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“Girl 27”: Potentially Compelling Story Falls Flat in Wrong Hands


Filmmaker David Stenn sinks his teeth into a dirty Hollywood scandal in his 2007 film, Girl 27. Stenn, a self-proclaimed expert on MGM was writing a book on Jean Harlow when he discovered a front page news clipping about a young dancer who was raped at an MGM party. Determined to find out what happened, and how such a seemingly large story could just disappear, Stenn began to investigate. Unfortunately, his fervor to find a sizzling story leads to some questionable behaviour on his part, and may have ended up doing harm to the wrong people.

The film covers the long buried story of the rape of a dancer who worked for MGM. The dancer, Patricia Douglas aka Girl 27, accused a salesman of rape during the night of a huge party MGM held for their stakeholders. The film covers the sleazy atmosphere of the studios, and power relations between dancers and their overseers. The dancers interviewed recall uncomfortable working environments, and unwanted groping on set and in the privacy of offices. The film looks into why Douglas’s story disappeared, and how he was quickly discredited in the press by doctors and coworkers, who essentially labeled her a tramp, and thus, in the opinion of the public, incapable of being raped.

Girl 27 is full of false starts, some which lead into promising territory. Stenn seems to think that certain aspects of his story are far more interesting than they actually are. The film makes half-hearted attempts to connect Patricia Douglas’s story to the larger issue of female morality at play in Hollywood, and Western culture itself. For instance, Girl 27 draw parallels between other actresses who faced pressure around scandal and morality, such as the tale of Loretta Young’s not so secret love child with Clark Gable. There were a lot of chances to take this event and use it to make a grander critique of Hollywood, and Western views of women and sexual assault in general. Instead, we only get brief glimpses of a bigger story, before being pulled back into the clumsily presented case of Douglas’s rape.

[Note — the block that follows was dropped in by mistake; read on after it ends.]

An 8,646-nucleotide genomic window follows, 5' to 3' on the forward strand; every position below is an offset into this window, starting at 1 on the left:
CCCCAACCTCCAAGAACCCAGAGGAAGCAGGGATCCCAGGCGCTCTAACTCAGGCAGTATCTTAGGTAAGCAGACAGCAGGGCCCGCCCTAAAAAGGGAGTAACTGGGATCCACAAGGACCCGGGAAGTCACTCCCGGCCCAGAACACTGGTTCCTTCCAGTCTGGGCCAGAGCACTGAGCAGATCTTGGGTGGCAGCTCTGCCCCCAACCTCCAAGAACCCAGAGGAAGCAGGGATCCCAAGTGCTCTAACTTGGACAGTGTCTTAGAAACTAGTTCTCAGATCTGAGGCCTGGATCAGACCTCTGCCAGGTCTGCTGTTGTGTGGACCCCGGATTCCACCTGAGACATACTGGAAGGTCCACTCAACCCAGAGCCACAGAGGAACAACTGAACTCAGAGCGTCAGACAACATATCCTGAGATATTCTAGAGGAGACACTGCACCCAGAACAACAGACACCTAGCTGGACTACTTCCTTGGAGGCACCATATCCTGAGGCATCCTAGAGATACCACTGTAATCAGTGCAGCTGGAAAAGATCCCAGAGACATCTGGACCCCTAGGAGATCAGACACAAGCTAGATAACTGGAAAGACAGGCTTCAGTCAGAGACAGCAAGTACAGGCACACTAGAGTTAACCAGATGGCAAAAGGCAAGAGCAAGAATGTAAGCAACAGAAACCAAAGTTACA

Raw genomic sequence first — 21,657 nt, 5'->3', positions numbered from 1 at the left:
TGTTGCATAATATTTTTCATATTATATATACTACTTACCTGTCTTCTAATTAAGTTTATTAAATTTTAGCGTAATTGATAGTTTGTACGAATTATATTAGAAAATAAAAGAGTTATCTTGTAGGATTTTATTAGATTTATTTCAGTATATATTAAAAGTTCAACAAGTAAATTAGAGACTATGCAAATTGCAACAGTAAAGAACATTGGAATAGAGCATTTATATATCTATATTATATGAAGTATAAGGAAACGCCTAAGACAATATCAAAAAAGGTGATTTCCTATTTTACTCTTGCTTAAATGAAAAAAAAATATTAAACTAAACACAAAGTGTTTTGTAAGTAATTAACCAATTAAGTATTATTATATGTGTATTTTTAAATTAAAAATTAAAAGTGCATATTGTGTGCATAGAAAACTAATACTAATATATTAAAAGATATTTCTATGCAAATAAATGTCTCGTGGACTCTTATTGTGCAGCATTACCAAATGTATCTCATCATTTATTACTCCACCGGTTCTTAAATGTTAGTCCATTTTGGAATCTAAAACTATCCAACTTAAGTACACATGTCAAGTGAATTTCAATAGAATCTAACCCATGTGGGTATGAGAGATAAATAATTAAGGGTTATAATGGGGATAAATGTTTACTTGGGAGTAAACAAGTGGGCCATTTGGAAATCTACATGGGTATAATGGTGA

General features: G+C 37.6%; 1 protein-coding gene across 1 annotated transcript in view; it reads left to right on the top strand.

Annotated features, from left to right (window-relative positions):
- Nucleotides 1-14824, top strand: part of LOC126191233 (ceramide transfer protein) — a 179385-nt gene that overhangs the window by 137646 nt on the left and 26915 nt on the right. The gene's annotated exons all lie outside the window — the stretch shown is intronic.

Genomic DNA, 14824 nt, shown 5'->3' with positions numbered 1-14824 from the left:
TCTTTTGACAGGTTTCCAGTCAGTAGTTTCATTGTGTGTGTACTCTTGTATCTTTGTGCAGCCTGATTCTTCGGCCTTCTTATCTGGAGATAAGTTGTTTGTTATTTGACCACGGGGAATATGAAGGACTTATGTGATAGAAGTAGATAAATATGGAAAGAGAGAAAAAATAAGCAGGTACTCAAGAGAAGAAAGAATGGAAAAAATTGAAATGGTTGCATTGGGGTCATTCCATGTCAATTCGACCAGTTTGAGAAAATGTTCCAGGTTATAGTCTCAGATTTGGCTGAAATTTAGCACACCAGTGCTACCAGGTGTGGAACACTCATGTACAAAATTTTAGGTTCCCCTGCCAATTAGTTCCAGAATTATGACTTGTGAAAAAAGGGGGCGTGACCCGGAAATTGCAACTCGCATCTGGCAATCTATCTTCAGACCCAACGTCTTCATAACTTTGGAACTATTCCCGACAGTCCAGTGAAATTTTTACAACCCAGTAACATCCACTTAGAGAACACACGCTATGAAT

As the film progresses, we are treated to repeated interviews with indignant reporters who can’t understand how a story this big (their words) could have been buried. I would have cared a little more about their apparent anger had they demonstrated the ability to connect this to the trend of dismissing, and burying stories of rape in the media that continues on today. Patricia Douglas’s experience is, tragically, not an anomaly. On top of this, Stenn’s questioning of Douglas is painful to watch. He is incredibly blunt, and gleefully pries into some of Douglas’s worst memories. It’s insensitive and voyeuristic. Why force her to give the details of such a terrible event? Can’t we just take her word that this is something she experienced, and not force her to relive it?

The film is sloppy, uneven and squanders potentially interesting material. In more capable hands, this could have been a compelling story. Instead it falls flat, and even worse, is an offensive viewing experience due to Stenn’s unrelenting pursuit of a story at the expense of Douglas’s own well being.